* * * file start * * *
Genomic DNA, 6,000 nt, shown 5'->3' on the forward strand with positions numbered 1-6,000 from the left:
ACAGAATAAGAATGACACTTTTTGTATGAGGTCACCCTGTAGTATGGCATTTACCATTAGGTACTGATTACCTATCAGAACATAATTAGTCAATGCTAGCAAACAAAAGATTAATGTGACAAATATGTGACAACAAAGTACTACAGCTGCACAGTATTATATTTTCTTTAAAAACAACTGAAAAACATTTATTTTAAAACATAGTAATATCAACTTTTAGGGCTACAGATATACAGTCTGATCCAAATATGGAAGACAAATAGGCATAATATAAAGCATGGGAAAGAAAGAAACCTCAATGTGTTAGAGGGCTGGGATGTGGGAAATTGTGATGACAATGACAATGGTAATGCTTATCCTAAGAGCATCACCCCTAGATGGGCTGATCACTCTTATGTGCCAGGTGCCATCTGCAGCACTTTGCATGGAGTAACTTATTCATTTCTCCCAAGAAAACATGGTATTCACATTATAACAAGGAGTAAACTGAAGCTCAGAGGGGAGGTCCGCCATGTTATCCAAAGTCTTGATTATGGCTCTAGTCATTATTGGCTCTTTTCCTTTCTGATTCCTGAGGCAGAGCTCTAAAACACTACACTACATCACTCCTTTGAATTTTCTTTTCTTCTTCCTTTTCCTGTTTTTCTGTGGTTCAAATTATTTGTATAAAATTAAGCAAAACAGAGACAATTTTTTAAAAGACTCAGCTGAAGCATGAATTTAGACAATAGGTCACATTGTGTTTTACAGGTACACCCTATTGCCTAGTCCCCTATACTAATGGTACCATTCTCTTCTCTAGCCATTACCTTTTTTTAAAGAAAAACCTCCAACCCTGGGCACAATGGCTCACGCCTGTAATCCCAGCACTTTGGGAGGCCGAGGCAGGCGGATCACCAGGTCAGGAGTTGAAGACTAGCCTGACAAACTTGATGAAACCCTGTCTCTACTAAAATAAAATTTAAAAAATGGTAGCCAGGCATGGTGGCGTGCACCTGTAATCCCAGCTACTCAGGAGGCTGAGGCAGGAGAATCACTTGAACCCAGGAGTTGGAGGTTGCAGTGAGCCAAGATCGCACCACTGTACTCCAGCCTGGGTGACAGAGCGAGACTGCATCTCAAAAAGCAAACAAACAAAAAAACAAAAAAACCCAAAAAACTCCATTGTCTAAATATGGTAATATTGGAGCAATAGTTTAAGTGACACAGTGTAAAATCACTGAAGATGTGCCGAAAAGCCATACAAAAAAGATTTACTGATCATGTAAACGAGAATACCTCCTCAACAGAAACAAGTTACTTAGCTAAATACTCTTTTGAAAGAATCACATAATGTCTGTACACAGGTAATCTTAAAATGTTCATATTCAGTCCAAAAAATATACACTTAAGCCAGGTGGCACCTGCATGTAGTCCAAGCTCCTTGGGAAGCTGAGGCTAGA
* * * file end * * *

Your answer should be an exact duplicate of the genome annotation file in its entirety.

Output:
Genomic DNA, 6,000 nt, shown 5'->3' on the forward strand with positions numbered 1-6,000 from the left:
ACAGAATAAGAATGACACTTTTTGTATGAGGTCACCCTGTAGTATGGCATTTACCATTAGGTACTGATTACCTATCAGAACATAATTAGTCAATGCTAGCAAACAAAAGATTAATGTGACAAATATGTGACAACAAAGTACTACAGCTGCACAGTATTATATTTTCTTTAAAAACAACTGAAAAACATTTATTTTAAAACATAGTAATATCAACTTTTAGGGCTACAGATATACAGTCTGATCCAAATATGGAAGACAAATAGGCATAATATAAAGCATGGGAAAGAAAGAAACCTCAATGTGTTAGAGGGCTGGGATGTGGGAAATTGTGATGACAATGACAATGGTAATGCTTATCCTAAGAGCATCACCCCTAGATGGGCTGATCACTCTTATGTGCCAGGTGCCATCTGCAGCACTTTGCATGGAGTAACTTATTCATTTCTCCCAAGAAAACATGGTATTCACATTATAACAAGGAGTAAACTGAAGCTCAGAGGGGAGGTCCGCCATGTTATCCAAAGTCTTGATTATGGCTCTAGTCATTATTGGCTCTTTTCCTTTCTGATTCCTGAGGCAGAGCTCTAAAACACTACACTACATCACTCCTTTGAATTTTCTTTTCTTCTTCCTTTTCCTGTTTTTCTGTGGTTCAAATTATTTGTATAAAATTAAGCAAAACAGAGACAATTTTTTAAAAGACTCAGCTGAAGCATGAATTTAGACAATAGGTCACATTGTGTTTTACAGGTACACCCTATTGCCTAGTCCCCTATACTAATGGTACCATTCTCTTCTCTAGCCATTACCTTTTTTTAAAGAAAAACCTCCAACCCTGGGCACAATGGCTCACGCCTGTAATCCCAGCACTTTGGGAGGCCGAGGCAGGCGGATCACCAGGTCAGGAGTTGAAGACTAGCCTGACAAACTTGATGAAACCCTGTCTCTACTAAAATAAAATTTAAAAAATGGTAGCCAGGCATGGTGGCGTGCACCTGTAATCCCAGCTACTCAGGAGGCTGAGGCAGGAGAATCACTTGAACCCAGGAGTTGGAGGTTGCAGTGAGCCAAGATCGCACCACTGTACTCCAGCCTGGGTGACAGAGCGAGACTGCATCTCAAAAAGCAAACAAACAAAAAAACAAAAAAACCCAAAAAACTCCATTGTCTAAATATGGTAATATTGGAGCAATAGTTTAAGTGACACAGTGTAAAATCACTGAAGATGTGCCGAAAAGCCATACAAAAAAGATTTACTGATCATGTAAACGAGAATACCTCCTCAACAGAAACAAGTTACTTAGCTAAATACTCTTTTGAAAGAATCACATAATGTCTGTACACAGGTAATCTTAAAATGTTCATATTCAGTCCAAAAAATATACACTTAAGCCAGGTGGCACCTGCATGTAGTCCAAGCTCCTTGGGAAGCTGAGGCTAGA